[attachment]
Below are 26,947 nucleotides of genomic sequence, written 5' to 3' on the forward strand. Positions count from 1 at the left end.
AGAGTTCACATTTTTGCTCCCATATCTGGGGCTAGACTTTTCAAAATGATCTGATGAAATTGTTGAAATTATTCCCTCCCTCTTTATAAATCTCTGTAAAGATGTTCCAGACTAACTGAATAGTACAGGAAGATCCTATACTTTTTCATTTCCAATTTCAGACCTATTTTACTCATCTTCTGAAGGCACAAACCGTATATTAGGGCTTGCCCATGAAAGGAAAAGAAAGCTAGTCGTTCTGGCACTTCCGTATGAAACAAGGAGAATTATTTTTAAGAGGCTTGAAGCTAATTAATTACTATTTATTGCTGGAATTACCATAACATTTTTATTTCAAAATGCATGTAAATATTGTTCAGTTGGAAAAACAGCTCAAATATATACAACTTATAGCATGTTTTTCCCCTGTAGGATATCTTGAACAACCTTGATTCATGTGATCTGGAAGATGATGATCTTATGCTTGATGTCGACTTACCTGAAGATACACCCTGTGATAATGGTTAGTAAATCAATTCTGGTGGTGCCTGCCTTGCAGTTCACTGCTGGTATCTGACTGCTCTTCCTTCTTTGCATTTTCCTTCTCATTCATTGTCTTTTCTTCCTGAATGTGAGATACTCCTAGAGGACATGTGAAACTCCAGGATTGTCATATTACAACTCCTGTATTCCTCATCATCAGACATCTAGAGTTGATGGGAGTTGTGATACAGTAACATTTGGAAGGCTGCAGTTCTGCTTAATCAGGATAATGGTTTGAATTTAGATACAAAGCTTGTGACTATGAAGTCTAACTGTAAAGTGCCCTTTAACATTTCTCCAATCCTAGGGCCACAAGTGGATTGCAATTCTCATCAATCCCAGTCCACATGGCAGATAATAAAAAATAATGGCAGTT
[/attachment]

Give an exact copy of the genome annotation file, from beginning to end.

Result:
Below are 26,947 nucleotides of genomic sequence, written 5' to 3' on the forward strand. Positions count from 1 at the left end.
AGAGTTCACATTTTTGCTCCCATATCTGGGGCTAGACTTTTCAAAATGATCTGATGAAATTGTTGAAATTATTCCCTCCCTCTTTATAAATCTCTGTAAAGATGTTCCAGACTAACTGAATAGTACAGGAAGATCCTATACTTTTTCATTTCCAATTTCAGACCTATTTTACTCATCTTCTGAAGGCACAAACCGTATATTAGGGCTTGCCCATGAAAGGAAAAGAAAGCTAGTCGTTCTGGCACTTCCGTATGAAACAAGGAGAATTATTTTTAAGAGGCTTGAAGCTAATTAATTACTATTTATTGCTGGAATTACCATAACATTTTTATTTCAAAATGCATGTAAATATTGTTCAGTTGGAAAAACAGCTCAAATATATACAACTTATAGCATGTTTTTCCCCTGTAGGATATCTTGAACAACCTTGATTCATGTGATCTGGAAGATGATGATCTTATGCTTGATGTCGACTTACCTGAAGATACACCCTGTGATAATGGTTAGTAAATCAATTCTGGTGGTGCCTGCCTTGCAGTTCACTGCTGGTATCTGACTGCTCTTCCTTCTTTGCATTTTCCTTCTCATTCATTGTCTTTTCTTCCTGAATGTGAGATACTCCTAGAGGACATGTGAAACTCCAGGATTGTCATATTACAACTCCTGTATTCCTCATCATCAGACATCTAGAGTTGATGGGAGTTGTGATACAGTAACATTTGGAAGGCTGCAGTTCTGCTTAATCAGGATAATGGTTTGAATTTAGATACAAAGCTTGTGACTATGAAGTCTAACTGTAAAGTGCCCTTTAACATTTCTCCAATCCTAGGGCCACAAGTGGATTGCAATTCTCATCAATCCCAGTCCACATGGCAGATAATAAAAAATAATGGCAGTT